Even as a pro-business tax reform bill awaits its fate, U.S. manufacturers are investing toward growth. Capital expenditures by U.S. factories outpaced expectations in 2017 and will increase further next year. U.S. manufacturers experienced 11 straight months of growth from January through November, driving the nation’s 2017 purchasing index to 57.4 percent from 51.5 last year.
A majority of purchasing and supply executives – 70 percent – polled by the Institute for Supply Management expect sales will increase in 2018. Revenue will grow 5.1 percent next year, according to the ISM’s December semiannual forecast, compared with 4.6 percent in 2017. “Manufacturing purchasing and supply executives are optimistic about their overall business prospects for the first half of 2018,” said Tim Fiore, chair of the ISM’s manufacturing business survey committee, “with business continuing to expand through the second half of 2018.”
Notably, capital expenditures for 2017 grew more than the 5.2 percent executives predicted in May. “I think we tended to underestimate in this area,” said Fiore. “It looks like we’ll close the year with capex up 8.7 percent with 2018 forecast at 2.7 percent growth. Although that indicates a slower rate, I wouldn’t be surprised if it was underestimated again.”
Manufacturers tend to be conservative when economic policies are in flux. “I think if tax reform kicks in we’ll have a better idea of spending plans six months out,” Fiore said. “Right now, no one knows how manufacturers will approach [tax cuts]—will they invest in stock buybacks; give it to shareholders or reinvest in their business? If companies reinvest I think we’ll see capex at a higher number.”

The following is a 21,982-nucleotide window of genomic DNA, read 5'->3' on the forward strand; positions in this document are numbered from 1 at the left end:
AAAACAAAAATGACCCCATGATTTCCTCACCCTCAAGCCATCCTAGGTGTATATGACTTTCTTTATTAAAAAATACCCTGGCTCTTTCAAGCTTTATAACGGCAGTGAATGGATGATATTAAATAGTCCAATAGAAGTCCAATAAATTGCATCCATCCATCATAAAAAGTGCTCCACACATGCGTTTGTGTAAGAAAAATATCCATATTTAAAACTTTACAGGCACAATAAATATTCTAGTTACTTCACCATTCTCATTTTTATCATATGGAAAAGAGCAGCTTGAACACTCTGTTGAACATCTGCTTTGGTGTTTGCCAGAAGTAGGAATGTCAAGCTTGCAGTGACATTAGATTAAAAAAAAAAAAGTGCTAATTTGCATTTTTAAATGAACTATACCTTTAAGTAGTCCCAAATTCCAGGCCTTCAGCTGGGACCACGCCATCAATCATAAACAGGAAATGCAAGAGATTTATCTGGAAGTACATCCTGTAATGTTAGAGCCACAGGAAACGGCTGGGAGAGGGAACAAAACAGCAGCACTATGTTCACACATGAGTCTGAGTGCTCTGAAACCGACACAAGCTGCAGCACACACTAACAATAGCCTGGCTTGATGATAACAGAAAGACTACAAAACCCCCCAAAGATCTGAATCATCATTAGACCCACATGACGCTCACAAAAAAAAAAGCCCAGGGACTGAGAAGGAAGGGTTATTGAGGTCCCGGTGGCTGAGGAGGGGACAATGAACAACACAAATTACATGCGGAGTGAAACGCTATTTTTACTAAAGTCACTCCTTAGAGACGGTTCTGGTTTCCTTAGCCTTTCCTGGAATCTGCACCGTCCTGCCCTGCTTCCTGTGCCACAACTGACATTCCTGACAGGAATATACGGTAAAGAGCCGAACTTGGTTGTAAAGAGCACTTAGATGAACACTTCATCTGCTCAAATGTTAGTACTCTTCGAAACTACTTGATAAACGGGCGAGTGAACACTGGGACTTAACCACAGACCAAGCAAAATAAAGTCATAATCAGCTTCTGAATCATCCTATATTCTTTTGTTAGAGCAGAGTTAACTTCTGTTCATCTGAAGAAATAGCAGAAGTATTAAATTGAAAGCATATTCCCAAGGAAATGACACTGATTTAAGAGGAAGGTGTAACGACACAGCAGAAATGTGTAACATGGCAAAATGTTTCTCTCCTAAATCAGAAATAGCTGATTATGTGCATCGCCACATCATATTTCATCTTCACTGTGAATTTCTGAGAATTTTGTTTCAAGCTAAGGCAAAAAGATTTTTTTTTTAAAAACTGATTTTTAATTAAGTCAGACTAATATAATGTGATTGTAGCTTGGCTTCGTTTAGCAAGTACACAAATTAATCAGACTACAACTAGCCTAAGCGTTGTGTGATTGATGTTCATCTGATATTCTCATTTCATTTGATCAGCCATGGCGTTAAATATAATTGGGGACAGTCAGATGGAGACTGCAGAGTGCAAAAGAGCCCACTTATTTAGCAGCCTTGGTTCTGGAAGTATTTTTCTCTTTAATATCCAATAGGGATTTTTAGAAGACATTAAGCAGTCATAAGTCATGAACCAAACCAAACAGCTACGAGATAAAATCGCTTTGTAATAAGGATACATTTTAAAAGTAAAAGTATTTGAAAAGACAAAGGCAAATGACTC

Most trends were up and to the right for 2017. Production capacity increased 4.3 percent; companies are currently operating at 85.8 percent of normal capacity. Purchasing respondents report that profit margins increased on average during the second and third quarters of 2017; 35 percent experienced an increase in profit margins, 24 percent had lower margins, and 41 percent reported no change. Only one industry — fabricated metal products — expects to outpace the electronics, appliances and components segment in 2018. Manufacturing employment grew 2.3 percent in 2017 and is forecast to increase by 1.2 percent in 2018.
Still, employment is a top concern for U.S. manufacturers. A majority of businesses had difficulty filling open positions in 2017. Although 44.4 percent of companies increased wages to attract new hires, 53.1 percent did not. “The percentage of companies that did raise wages is pretty high relative to other measurements,” Fiore said. “About half raised wages and about 60 percent said they trained workers during the year. That indicates companies are willing to invest in their workers.” Labor and benefit costs are expected to increase an average of 2.1 percent in 2018.
ISM’s semiannual survey asked four special questions of its purchasing executive panel. The first asked about the difficulty hiring workers to fill open positions in the past six months. The responses were “Yes” (64.7 percent), “No” (33.8 percent), and “Not applicable (no open positions)” (1.4 percent).